“The Trump administration made a clear choice to shrug off a species’ struggle against extinction,” said Bennett. “Saving the hellbender would also save rivers and streams that many Americans use, but denying protections puts all that at risk. There’s no question we’ll be carefully scrutinizing this one.”
The Trump administration also denied protection for eight other species, including two fish, a snail and three crayfish from the Southeast, the Chihuahua scurfpea and red-crowned parrot.
The administration has now denied protections for 55 species, while listing only sixteen under the Endangered Species Act. The Center is evaluating whether it will challenge the denial of protection for all of these species.
Known by colorful names like “devil dog,” “snot otter,” “grampus” and “Old Lasagna Sides,” the eastern hellbender can grow up to 2 feet long. Its nicknames reference the loose, frilly skin along its sides and the mucus-like secretions it expels when frightened. The hellbender lives in cool, free-flowing rivers and streams, where it hides under rocks to wait for passing prey.
The Center petitioned to protect the eastern hellbender under the Endangered Species Act in 2010. Today’s decision comes after two legal settlements the Center entered with the U.S. Fish and Wildlife Service in 2011 and 2013 to expedite protections.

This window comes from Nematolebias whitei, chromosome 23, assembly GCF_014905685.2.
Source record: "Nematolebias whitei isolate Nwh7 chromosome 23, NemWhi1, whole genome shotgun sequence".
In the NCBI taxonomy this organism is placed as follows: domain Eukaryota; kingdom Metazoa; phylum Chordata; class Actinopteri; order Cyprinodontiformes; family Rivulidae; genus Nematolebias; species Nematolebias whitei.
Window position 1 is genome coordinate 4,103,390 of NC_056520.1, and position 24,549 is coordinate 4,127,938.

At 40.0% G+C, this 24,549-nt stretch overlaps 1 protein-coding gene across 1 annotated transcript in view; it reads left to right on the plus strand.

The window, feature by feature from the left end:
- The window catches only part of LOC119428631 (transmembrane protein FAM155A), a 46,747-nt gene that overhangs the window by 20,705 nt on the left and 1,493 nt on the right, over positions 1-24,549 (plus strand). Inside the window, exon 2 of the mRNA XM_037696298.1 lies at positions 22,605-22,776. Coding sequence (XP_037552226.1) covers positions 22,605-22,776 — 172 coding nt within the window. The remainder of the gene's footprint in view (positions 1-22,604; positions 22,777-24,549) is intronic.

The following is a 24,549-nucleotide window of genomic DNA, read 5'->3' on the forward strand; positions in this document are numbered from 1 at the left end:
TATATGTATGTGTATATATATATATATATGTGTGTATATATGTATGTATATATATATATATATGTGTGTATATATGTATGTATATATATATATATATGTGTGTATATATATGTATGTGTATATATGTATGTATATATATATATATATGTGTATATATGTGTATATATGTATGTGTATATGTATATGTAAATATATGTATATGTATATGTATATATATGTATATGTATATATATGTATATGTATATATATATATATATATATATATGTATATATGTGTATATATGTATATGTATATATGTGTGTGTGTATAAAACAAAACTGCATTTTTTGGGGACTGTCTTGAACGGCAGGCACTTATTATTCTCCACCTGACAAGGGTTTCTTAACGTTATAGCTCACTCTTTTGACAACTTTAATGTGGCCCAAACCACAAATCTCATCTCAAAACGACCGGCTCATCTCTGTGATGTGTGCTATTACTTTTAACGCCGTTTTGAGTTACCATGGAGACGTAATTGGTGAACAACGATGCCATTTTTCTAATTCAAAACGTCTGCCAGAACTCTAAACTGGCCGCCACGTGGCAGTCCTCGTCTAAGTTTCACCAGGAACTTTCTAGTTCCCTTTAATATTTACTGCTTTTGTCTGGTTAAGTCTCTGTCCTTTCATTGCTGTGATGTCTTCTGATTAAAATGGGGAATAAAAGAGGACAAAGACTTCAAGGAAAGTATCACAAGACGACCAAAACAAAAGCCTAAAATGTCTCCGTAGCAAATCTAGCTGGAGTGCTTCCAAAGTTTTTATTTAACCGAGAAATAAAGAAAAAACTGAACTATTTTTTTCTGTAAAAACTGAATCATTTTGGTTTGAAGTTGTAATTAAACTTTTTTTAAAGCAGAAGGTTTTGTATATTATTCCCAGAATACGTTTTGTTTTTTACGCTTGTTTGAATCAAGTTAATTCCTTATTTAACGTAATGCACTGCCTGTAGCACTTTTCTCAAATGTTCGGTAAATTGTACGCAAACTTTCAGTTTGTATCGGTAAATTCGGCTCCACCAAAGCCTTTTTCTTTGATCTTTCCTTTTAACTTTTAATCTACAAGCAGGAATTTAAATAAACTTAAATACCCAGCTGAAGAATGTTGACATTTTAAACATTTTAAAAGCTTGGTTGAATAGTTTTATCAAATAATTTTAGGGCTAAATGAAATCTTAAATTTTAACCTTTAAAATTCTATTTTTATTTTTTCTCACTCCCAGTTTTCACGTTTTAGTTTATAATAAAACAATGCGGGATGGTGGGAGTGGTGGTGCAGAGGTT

Hellbender photo by Tierra Curry, Center for Biological Diversity
Experts say scaling back program puts North Carolina red wolves ‘on a swifter path toward extinction’
WASHINGTON— Thirty prominent scientists with expertise in ecology, genetics and other areas relevant to wolf conservation submitted a letter to the U.S. Fish and Wildlife Service on Nov. 30 expressing concerns over the agency’s plans to dramatically curtail its recovery program for red wolves, the nation’s most imperiled wolf population.
Joseph Hinton, David Rabon, John Vucetich and other scientists urged the Service to identify additional red wolf reintroduction sites rather than remove wolves from the wild and drastically curtail the size of the recovery area in North Carolina, as the agency recently proposed.